Top clinical pharmacology myths busted (Proceedings)


Top clinical pharmacology myths busted (Proceedings)

Aug 01, 2010

1) Morphine cannot be used in cats due to CNS excitement and slow metabolism AND Morphine causes histamine release in dogs resulting in severe hypotension AND The most common adverse effects of opioids are cardiovascular and respiratory depression

Morphine is often used in cats without severe adverse effects or CNS excitement. "Morphine mania" was produced in cats by administering 5-20 mg/kg SC – a dose 20-100 times the clinically recommended dose. High doses of opioids in any species can produce CNS excitement and seizures. The plasma half-life of morphine in cats is ~1.3 hours compared to ~1 hour in dogs. Morphine is rapidly eliminated in cats, but by a different metabolic pathway (sulfate conjugation) compared to dogs and other species (glucuronide conjugation). The dose used in cats is lower (0.25 mg/kg IV, IM, SC q 2-4 hrs) because the volume of distribution in cats is lower compared to dogs. The lower volume of distribution (Vd) means higher plasma concentrations (Cp) are achieved with a given dose (Dose=Vd*Cp). The dosing interval is the same however since the half-lives are similar.

High doses of any opiate can produce bradycardia, vasodilation and subsequently hypotension. Clinically relevant doses of morphine (0.5 mg/kg IV or less) produce large increases in histamine release (~500 fold increase) but have minimal effects on blood pressure. The myth has been propagated due to high doses of morphine (3 mg/kg IV – 6 times the recommended IV dose) which result in dramatic decreases in MAP (110 mm to 30 mm Hg). The same study administered 0.3 mg/kg morphine IV and saw no significant changes in blood pressure or histamine in dogs. A separate study administered 0.5 mg/kg IV morphine to dogs with no concurrent medication which also resulted in no significant changes in blood pressure. Hypotension can be encountered and exacerbated when morphine is administered concurrently with other drugs which cause vasodilation (acepromazine, isoflurane, sevoflurane, propofol, et al) or result in decreased cardiac output (isoflurane, sevoflurane, propofol, thiopental, pentobarbital, et al).

The most common adverse effects of opioids are hypothermia, bradycardia, sedation, nausea, vomiting, panting, and defecation. Despite the pronounced bradycardia, cardiac output remains stable, due to increased stroke volume in animals administered clinically recommended dosages. A dose-dependent respiratory depression does occur with opioids, but clinically recommended dosages produce clinically insignificant respiratory depressant effects. Mild respiratory depression is a concern in animals with head trauma, some pre-existing pulmonary diseases, or when combined with other respiratory depressants.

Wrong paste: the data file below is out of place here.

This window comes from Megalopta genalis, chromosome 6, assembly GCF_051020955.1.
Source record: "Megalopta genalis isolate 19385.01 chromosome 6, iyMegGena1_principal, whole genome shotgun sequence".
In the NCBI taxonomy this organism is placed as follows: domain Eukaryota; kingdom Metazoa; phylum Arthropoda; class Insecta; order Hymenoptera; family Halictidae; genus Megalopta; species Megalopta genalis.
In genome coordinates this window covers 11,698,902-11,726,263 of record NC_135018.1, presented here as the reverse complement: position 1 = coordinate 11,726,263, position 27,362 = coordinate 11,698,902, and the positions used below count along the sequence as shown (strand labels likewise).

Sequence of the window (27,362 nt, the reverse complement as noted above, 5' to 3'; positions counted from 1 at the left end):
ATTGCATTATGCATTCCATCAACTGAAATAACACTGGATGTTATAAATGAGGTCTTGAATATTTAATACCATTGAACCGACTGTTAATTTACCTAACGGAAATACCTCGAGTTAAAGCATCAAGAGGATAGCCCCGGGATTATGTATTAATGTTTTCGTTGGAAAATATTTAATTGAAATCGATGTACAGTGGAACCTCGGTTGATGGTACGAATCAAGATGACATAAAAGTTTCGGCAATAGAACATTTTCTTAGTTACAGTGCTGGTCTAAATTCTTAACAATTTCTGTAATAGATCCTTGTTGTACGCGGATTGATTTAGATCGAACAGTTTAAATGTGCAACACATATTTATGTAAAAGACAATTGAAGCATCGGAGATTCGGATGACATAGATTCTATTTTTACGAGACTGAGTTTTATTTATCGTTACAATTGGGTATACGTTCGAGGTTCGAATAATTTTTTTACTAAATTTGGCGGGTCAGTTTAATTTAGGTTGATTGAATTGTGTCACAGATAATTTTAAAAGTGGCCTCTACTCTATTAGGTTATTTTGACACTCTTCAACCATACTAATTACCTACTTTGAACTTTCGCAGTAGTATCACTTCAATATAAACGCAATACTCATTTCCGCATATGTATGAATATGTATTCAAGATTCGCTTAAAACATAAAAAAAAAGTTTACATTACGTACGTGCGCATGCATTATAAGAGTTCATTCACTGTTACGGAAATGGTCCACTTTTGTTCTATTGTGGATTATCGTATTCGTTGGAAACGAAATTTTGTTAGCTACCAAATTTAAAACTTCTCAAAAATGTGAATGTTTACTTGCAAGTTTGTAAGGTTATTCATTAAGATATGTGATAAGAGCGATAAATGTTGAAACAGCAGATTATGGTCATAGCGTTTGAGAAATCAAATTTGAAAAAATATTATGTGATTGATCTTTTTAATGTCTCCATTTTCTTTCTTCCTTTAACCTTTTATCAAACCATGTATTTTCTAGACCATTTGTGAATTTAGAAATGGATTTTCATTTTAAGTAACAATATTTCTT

2) Ciprofloxacin and enrofloxacin are identical antibiotics and are broad spectrum

Ciprofloxacin and enrofloxacin have significantly different pharmacokinetic properties. Fluoroquinolone efficacy is best related to the area under the curve (AUC) to minimum inhibitory concentration (MIC) ratio (AUC:MIC) with optimal dosages achieving a ratio of 125 or greater. Resistance to fluoroquinolones is minimized by achieving a maximum plasma concentration (CMAX) to MIC ratio of 8 or greater.

Ciprofloxacin administered 15 mg/kg PO q 12 hours results in an AUC of ~ 24 hr*mcg/mL per day. Therefore this dose would be optimal for bacteria with an MIC of 0.2 mcg/mL or less. The CMAX after 15 mg/kg of ciprofloxacin is ~ 2.0 mcg/mL which would decrease the potential resistance in bacteria with an MIC of 0.25 mcg/mL or less.

Enrofloxacin administered 5 mg/kg PO results in an enrofloxacin AUC of 4.5 hr*mcg/mL and a ciprofloxacin AUC 2.7 hr*mcg/mL for a total of 7.2 hr*mcg/mL sufficient for bacteria with an MIC of 0.06 mcg/mL or less. The CMAX of enrofloxacin is 1.2 mcg/mL and ciprofloxacin is 0.4 mcg/mL for a total of ~1.6 mcg/mL sufficient to delay resistance in bacteria with an MIC of 0.2 mcg/mL or less.

Fluoroquinolones typically are active against Staphylococcus spp. and gram negative aerobic bacteria (E coli, Klebsiella spp). Enrofloxacin, marbofloxacin, and ciprofloxacin have poor activity against anaerobic bacteria and Streptococcus spp. Therefore fluoroquinolones lack coverage in >1 quadrant in the typical 4 quadrant scheme of classifying bacteria. Enrofloxacin, ciprofloxacin, marbofloxacin et al are poor choices for abscesses, oral infections, and dental prophylaxis among other uses.